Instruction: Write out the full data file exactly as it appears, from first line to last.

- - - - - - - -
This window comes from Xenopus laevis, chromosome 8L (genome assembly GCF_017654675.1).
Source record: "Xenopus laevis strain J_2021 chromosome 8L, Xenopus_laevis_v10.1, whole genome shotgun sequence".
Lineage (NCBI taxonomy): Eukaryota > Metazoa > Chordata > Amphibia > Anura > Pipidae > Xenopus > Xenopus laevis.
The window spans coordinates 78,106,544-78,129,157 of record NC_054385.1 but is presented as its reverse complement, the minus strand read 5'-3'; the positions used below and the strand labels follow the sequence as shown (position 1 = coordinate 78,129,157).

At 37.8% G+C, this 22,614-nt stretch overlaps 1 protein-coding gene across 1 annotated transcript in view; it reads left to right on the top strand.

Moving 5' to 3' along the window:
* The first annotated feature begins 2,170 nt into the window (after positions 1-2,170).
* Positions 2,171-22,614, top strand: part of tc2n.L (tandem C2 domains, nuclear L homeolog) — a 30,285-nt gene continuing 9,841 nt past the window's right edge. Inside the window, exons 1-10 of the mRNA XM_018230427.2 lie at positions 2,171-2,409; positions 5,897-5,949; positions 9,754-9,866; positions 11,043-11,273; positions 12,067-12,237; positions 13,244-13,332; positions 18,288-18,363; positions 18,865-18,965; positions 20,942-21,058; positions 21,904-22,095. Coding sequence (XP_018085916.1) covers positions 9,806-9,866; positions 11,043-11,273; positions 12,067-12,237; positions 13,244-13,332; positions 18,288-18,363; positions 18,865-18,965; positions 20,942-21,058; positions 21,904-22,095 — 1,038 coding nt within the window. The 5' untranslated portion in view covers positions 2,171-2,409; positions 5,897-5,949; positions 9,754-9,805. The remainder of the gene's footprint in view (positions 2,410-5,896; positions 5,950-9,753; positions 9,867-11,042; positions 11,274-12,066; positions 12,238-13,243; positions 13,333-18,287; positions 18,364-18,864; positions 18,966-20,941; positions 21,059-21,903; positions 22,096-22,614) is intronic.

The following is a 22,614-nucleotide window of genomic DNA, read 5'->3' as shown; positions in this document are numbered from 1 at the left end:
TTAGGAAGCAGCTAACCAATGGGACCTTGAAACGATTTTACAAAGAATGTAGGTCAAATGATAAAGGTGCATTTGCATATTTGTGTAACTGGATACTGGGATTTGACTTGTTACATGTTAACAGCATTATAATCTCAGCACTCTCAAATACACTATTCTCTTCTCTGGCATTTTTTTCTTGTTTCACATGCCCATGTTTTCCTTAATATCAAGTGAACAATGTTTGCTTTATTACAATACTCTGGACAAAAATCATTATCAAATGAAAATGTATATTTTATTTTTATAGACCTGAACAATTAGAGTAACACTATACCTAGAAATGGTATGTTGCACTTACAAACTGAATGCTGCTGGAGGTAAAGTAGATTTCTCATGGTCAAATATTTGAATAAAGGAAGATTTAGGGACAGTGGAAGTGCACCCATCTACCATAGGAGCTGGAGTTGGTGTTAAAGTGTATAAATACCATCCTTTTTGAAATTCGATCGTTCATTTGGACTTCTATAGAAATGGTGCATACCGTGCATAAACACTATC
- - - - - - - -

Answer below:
This window comes from Xenopus laevis, chromosome 8L (genome assembly GCF_017654675.1).
Source record: "Xenopus laevis strain J_2021 chromosome 8L, Xenopus_laevis_v10.1, whole genome shotgun sequence".
Lineage (NCBI taxonomy): Eukaryota > Metazoa > Chordata > Amphibia > Anura > Pipidae > Xenopus > Xenopus laevis.
The window spans coordinates 78,106,544-78,129,157 of record NC_054385.1 but is presented as its reverse complement, the minus strand read 5'-3'; the positions used below and the strand labels follow the sequence as shown (position 1 = coordinate 78,129,157).

At 37.8% G+C, this 22,614-nt stretch overlaps 1 protein-coding gene across 1 annotated transcript in view; it reads left to right on the top strand.

Moving 5' to 3' along the window:
* The first annotated feature begins 2,170 nt into the window (after positions 1-2,170).
* Positions 2,171-22,614, top strand: part of tc2n.L (tandem C2 domains, nuclear L homeolog) — a 30,285-nt gene continuing 9,841 nt past the window's right edge. Inside the window, exons 1-10 of the mRNA XM_018230427.2 lie at positions 2,171-2,409; positions 5,897-5,949; positions 9,754-9,866; positions 11,043-11,273; positions 12,067-12,237; positions 13,244-13,332; positions 18,288-18,363; positions 18,865-18,965; positions 20,942-21,058; positions 21,904-22,095. Coding sequence (XP_018085916.1) covers positions 9,806-9,866; positions 11,043-11,273; positions 12,067-12,237; positions 13,244-13,332; positions 18,288-18,363; positions 18,865-18,965; positions 20,942-21,058; positions 21,904-22,095 — 1,038 coding nt within the window. The 5' untranslated portion in view covers positions 2,171-2,409; positions 5,897-5,949; positions 9,754-9,805. The remainder of the gene's footprint in view (positions 2,410-5,896; positions 5,950-9,753; positions 9,867-11,042; positions 11,274-12,066; positions 12,238-13,243; positions 13,333-18,287; positions 18,364-18,864; positions 18,966-20,941; positions 21,059-21,903; positions 22,096-22,614) is intronic.

The following is a 22,614-nucleotide window of genomic DNA, read 5'->3' as shown; positions in this document are numbered from 1 at the left end:
TTAGGAAGCAGCTAACCAATGGGACCTTGAAACGATTTTACAAAGAATGTAGGTCAAATGATAAAGGTGCATTTGCATATTTGTGTAACTGGATACTGGGATTTGACTTGTTACATGTTAACAGCATTATAATCTCAGCACTCTCAAATACACTATTCTCTTCTCTGGCATTTTTTTCTTGTTTCACATGCCCATGTTTTCCTTAATATCAAGTGAACAATGTTTGCTTTATTACAATACTCTGGACAAAAATCATTATCAAATGAAAATGTATATTTTATTTTTATAGACCTGAACAATTAGAGTAACACTATACCTAGAAATGGTATGTTGCACTTACAAACTGAATGCTGCTGGAGGTAAAGTAGATTTCTCATGGTCAAATATTTGAATAAAGGAAGATTTAGGGACAGTGGAAGTGCACCCATCTACCATAGGAGCTGGAGTTGGTGTTAAAGTGTATAAATACCATCCTTTTTGAAATTCGATCGTTCATTTGGACTTCTATAGAAATGGTGCATACCGTGCATAAACACTATC